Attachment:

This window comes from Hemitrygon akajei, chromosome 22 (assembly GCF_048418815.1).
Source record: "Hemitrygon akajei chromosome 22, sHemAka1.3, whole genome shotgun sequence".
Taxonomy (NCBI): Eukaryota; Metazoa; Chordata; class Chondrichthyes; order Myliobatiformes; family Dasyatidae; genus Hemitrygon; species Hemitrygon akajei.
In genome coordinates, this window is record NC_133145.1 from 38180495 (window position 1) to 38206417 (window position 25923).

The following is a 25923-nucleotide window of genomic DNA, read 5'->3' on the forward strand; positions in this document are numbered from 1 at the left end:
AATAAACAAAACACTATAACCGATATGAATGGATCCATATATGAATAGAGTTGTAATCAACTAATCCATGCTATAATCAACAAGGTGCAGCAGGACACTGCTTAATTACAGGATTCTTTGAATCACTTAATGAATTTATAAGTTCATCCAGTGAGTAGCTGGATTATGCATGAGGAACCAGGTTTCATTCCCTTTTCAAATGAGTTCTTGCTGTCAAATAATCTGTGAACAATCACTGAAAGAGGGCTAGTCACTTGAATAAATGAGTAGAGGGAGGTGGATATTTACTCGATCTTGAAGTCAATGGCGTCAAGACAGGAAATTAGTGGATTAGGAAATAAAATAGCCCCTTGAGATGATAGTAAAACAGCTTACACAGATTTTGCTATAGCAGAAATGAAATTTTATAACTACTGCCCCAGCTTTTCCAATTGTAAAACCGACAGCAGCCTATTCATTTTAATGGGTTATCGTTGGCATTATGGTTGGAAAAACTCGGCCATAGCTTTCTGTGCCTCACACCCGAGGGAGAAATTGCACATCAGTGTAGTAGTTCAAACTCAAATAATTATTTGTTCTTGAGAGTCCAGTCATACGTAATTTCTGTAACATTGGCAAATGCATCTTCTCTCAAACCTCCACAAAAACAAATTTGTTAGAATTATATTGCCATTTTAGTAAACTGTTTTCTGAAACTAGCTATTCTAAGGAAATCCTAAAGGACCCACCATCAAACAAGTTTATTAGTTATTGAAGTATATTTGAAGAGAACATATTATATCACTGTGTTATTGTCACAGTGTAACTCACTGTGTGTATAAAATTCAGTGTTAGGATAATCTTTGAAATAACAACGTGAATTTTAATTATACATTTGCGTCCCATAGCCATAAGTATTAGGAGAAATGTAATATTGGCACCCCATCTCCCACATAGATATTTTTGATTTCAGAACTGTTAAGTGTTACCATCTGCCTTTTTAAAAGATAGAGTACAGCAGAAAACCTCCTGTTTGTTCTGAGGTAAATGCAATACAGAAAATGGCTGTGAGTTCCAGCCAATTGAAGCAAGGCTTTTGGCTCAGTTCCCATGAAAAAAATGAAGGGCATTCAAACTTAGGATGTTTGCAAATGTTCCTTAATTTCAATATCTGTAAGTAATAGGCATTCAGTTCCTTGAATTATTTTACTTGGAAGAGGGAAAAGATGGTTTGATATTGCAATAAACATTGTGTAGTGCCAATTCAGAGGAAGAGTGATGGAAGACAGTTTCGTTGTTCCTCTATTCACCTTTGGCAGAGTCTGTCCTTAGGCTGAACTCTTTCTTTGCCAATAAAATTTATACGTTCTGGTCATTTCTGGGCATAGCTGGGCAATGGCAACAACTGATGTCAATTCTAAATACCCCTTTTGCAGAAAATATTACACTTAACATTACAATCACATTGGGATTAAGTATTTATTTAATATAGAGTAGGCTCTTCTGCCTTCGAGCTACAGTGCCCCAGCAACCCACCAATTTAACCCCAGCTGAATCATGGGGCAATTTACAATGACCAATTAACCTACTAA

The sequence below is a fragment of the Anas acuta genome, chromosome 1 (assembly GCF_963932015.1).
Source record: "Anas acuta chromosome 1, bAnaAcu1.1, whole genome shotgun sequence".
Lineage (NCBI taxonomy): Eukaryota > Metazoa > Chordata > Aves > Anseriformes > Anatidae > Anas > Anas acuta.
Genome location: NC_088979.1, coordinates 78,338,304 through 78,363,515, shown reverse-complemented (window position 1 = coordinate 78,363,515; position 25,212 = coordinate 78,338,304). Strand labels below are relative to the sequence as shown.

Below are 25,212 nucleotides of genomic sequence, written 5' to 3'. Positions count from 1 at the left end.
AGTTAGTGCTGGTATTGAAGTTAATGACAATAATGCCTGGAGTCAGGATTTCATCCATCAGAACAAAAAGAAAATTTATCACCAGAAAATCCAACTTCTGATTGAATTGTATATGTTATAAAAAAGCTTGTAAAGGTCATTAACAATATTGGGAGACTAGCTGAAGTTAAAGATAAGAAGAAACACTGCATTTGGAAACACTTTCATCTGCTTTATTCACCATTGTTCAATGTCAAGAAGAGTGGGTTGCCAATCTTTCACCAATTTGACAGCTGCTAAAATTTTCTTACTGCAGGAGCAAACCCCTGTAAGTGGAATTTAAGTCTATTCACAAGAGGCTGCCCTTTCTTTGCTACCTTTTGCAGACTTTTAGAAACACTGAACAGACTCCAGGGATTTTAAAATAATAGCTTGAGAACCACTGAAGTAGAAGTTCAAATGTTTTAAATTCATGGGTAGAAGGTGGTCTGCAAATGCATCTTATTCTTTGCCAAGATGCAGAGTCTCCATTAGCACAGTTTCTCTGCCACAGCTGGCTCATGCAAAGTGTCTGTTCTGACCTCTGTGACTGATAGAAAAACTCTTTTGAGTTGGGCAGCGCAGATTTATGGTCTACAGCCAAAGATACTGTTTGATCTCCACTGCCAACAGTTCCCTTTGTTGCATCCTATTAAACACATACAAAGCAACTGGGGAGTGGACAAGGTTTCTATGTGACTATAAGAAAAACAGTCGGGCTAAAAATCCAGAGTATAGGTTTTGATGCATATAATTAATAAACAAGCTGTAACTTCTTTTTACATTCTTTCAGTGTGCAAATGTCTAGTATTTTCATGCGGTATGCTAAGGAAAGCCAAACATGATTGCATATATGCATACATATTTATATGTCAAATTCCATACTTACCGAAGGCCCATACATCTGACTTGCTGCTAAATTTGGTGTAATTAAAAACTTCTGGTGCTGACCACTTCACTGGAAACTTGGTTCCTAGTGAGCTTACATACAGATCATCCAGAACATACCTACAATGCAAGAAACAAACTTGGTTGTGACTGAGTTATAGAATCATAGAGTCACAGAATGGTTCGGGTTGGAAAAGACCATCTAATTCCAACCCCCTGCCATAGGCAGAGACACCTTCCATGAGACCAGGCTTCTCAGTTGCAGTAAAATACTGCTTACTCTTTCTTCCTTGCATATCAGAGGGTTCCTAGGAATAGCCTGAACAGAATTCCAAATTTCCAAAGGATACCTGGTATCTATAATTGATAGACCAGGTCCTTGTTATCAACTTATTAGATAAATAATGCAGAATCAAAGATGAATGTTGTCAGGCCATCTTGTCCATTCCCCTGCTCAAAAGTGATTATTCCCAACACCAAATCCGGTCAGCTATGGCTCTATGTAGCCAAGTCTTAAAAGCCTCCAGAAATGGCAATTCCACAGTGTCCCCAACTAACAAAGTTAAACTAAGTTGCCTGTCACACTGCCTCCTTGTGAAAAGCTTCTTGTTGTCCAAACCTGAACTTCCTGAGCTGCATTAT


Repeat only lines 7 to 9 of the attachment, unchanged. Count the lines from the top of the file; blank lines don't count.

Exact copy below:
The sequence below is a fragment of the Anas acuta genome, chromosome 1 (assembly GCF_963932015.1).
Source record: "Anas acuta chromosome 1, bAnaAcu1.1, whole genome shotgun sequence".
Lineage (NCBI taxonomy): Eukaryota > Metazoa > Chordata > Aves > Anseriformes > Anatidae > Anas > Anas acuta.